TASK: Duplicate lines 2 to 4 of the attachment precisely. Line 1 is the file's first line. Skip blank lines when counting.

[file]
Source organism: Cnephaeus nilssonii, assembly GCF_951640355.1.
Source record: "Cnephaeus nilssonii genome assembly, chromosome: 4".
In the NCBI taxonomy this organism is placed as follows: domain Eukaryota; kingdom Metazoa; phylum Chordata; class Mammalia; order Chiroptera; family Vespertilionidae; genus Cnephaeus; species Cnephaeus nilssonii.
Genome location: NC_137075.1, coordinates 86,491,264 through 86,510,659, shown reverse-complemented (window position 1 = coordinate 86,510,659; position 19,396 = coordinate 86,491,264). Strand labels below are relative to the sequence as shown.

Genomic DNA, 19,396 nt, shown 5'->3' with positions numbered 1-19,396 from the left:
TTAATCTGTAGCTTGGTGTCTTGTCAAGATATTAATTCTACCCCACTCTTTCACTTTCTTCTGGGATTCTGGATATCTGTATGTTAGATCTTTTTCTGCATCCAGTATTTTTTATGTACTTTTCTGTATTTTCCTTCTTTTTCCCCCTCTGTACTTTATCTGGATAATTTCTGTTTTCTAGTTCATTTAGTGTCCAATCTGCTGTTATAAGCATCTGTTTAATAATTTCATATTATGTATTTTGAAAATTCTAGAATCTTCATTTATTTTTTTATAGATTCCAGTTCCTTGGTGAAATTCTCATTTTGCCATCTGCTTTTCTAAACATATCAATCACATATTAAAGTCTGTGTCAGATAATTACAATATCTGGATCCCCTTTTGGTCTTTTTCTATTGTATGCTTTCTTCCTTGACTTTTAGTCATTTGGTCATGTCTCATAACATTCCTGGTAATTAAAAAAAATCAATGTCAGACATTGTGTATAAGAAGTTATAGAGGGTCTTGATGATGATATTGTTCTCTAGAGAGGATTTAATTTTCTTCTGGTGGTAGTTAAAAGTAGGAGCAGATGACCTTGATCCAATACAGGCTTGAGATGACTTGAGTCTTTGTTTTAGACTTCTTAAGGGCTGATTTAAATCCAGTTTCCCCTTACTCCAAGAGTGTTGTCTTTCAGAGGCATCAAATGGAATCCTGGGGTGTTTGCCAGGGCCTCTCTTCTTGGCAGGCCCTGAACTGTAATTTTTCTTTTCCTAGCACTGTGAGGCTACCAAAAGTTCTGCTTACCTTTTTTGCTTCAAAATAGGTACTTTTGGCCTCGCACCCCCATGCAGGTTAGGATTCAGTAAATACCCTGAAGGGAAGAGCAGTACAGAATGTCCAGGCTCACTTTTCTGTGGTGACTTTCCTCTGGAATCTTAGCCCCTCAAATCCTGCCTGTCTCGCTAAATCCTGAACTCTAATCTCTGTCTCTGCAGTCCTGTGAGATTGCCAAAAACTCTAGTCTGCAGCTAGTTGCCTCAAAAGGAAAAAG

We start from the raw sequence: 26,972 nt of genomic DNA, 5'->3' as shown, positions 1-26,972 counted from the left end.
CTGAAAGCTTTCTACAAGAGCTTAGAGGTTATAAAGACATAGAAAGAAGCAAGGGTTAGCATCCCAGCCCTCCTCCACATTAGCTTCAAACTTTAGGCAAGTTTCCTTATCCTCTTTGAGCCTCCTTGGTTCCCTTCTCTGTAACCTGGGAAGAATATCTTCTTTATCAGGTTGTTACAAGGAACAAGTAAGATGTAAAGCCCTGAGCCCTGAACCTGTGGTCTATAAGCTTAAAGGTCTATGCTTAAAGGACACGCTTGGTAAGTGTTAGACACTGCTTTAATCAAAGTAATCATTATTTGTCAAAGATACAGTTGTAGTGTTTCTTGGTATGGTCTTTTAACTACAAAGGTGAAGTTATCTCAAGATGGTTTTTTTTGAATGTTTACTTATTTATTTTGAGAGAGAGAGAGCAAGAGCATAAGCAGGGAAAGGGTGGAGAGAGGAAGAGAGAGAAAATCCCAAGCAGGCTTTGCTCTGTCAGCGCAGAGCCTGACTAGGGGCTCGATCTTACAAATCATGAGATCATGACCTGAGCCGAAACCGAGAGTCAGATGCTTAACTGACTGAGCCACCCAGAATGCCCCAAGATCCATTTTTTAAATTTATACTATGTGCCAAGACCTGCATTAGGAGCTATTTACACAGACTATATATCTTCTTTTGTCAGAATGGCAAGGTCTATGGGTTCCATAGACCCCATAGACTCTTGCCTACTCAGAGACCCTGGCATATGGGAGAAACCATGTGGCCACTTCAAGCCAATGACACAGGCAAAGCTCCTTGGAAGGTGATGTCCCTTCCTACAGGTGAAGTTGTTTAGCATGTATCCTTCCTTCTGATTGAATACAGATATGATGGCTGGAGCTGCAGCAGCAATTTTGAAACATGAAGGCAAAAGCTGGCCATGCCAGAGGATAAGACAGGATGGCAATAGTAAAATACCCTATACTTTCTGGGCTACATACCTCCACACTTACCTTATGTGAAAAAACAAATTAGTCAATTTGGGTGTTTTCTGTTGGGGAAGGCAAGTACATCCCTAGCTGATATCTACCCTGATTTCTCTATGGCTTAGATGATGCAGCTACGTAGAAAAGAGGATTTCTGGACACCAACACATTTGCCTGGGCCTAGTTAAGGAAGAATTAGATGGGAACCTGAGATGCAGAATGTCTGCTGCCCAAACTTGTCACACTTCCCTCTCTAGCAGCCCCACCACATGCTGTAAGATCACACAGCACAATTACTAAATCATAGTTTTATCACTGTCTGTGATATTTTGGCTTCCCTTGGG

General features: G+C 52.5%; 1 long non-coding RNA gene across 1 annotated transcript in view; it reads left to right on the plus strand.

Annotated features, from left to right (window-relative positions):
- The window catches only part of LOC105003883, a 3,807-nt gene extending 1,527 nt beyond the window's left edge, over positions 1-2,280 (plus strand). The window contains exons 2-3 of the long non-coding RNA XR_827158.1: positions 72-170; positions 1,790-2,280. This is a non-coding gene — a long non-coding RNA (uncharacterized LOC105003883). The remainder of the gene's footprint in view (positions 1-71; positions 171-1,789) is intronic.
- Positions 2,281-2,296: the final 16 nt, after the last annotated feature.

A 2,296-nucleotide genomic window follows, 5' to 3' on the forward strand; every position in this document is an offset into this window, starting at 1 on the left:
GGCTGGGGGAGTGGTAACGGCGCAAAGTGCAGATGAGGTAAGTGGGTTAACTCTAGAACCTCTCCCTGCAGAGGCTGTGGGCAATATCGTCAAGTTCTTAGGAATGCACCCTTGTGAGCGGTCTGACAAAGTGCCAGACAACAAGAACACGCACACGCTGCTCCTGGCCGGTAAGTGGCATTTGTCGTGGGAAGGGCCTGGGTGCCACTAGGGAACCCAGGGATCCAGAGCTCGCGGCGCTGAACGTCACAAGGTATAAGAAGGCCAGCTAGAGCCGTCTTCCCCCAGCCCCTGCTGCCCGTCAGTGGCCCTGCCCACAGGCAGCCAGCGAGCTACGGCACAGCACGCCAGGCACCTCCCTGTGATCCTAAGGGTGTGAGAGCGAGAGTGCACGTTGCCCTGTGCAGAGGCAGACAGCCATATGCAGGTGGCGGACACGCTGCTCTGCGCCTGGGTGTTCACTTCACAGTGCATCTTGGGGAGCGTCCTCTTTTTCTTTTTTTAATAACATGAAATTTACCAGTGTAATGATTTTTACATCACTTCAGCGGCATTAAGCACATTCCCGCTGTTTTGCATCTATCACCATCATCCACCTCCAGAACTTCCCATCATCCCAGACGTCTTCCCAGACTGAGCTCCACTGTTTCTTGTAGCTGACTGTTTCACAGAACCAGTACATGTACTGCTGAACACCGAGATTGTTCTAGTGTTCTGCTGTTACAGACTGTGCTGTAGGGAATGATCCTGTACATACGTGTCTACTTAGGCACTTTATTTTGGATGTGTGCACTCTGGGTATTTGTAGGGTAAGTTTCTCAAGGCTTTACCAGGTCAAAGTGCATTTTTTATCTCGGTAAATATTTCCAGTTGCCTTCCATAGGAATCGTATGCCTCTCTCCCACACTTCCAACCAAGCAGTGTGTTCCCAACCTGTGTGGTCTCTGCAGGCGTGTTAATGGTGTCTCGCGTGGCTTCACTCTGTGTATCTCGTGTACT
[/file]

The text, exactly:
Source record: "Cnephaeus nilssonii genome assembly, chromosome: 4".
In the NCBI taxonomy this organism is placed as follows: domain Eukaryota; kingdom Metazoa; phylum Chordata; class Mammalia; order Chiroptera; family Vespertilionidae; genus Cnephaeus; species Cnephaeus nilssonii.
Genome location: NC_137075.1, coordinates 86,491,264 through 86,510,659, shown reverse-complemented (window position 1 = coordinate 86,510,659; position 19,396 = coordinate 86,491,264). Strand labels below are relative to the sequence as shown.